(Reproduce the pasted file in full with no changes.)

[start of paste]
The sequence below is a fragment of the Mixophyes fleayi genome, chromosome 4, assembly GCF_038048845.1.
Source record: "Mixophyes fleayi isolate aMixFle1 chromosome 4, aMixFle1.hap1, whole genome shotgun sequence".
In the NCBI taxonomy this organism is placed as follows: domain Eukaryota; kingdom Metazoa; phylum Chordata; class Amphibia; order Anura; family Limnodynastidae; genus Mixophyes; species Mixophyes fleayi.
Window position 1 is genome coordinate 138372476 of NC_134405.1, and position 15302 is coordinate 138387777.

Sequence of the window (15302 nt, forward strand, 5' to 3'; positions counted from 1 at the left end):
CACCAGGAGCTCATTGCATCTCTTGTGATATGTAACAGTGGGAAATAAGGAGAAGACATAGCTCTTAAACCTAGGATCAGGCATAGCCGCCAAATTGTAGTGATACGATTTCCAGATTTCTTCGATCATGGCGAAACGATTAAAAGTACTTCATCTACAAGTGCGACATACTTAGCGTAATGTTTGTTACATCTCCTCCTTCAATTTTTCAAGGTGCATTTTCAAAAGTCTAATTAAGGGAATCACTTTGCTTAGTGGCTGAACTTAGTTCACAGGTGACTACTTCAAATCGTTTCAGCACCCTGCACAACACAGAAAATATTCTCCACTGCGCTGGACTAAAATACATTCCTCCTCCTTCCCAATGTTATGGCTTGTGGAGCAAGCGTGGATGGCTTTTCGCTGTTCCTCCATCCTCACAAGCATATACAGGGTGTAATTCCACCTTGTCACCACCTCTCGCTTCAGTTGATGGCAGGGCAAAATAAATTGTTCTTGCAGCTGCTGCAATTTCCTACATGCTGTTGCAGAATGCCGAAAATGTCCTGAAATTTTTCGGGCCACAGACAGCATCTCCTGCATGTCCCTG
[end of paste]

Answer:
The sequence below is a fragment of the Mixophyes fleayi genome, chromosome 4, assembly GCF_038048845.1.
Source record: "Mixophyes fleayi isolate aMixFle1 chromosome 4, aMixFle1.hap1, whole genome shotgun sequence".
In the NCBI taxonomy this organism is placed as follows: domain Eukaryota; kingdom Metazoa; phylum Chordata; class Amphibia; order Anura; family Limnodynastidae; genus Mixophyes; species Mixophyes fleayi.
Window position 1 is genome coordinate 138372476 of NC_134405.1, and position 15302 is coordinate 138387777.

Sequence of the window (15302 nt, forward strand, 5' to 3'; positions counted from 1 at the left end):
CACCAGGAGCTCATTGCATCTCTTGTGATATGTAACAGTGGGAAATAAGGAGAAGACATAGCTCTTAAACCTAGGATCAGGCATAGCCGCCAAATTGTAGTGATACGATTTCCAGATTTCTTCGATCATGGCGAAACGATTAAAAGTACTTCATCTACAAGTGCGACATACTTAGCGTAATGTTTGTTACATCTCCTCCTTCAATTTTTCAAGGTGCATTTTCAAAAGTCTAATTAAGGGAATCACTTTGCTTAGTGGCTGAACTTAGTTCACAGGTGACTACTTCAAATCGTTTCAGCACCCTGCACAACACAGAAAATATTCTCCACTGCGCTGGACTAAAATACATTCCTCCTCCTTCCCAATGTTATGGCTTGTGGAGCAAGCGTGGATGGCTTTTCGCTGTTCCTCCATCCTCACAAGCATATACAGGGTGTAATTCCACCTTGTCACCACCTCTCGCTTCAGTTGATGGCAGGGCAAAATAAATTGTTCTTGCAGCTGCTGCAATTTCCTACATGCTGTTGCAGAATGCCGAAAATGTCCTGAAATTTTTCGGGCCACAGACAGCATCTCCTGCATGTCCCTG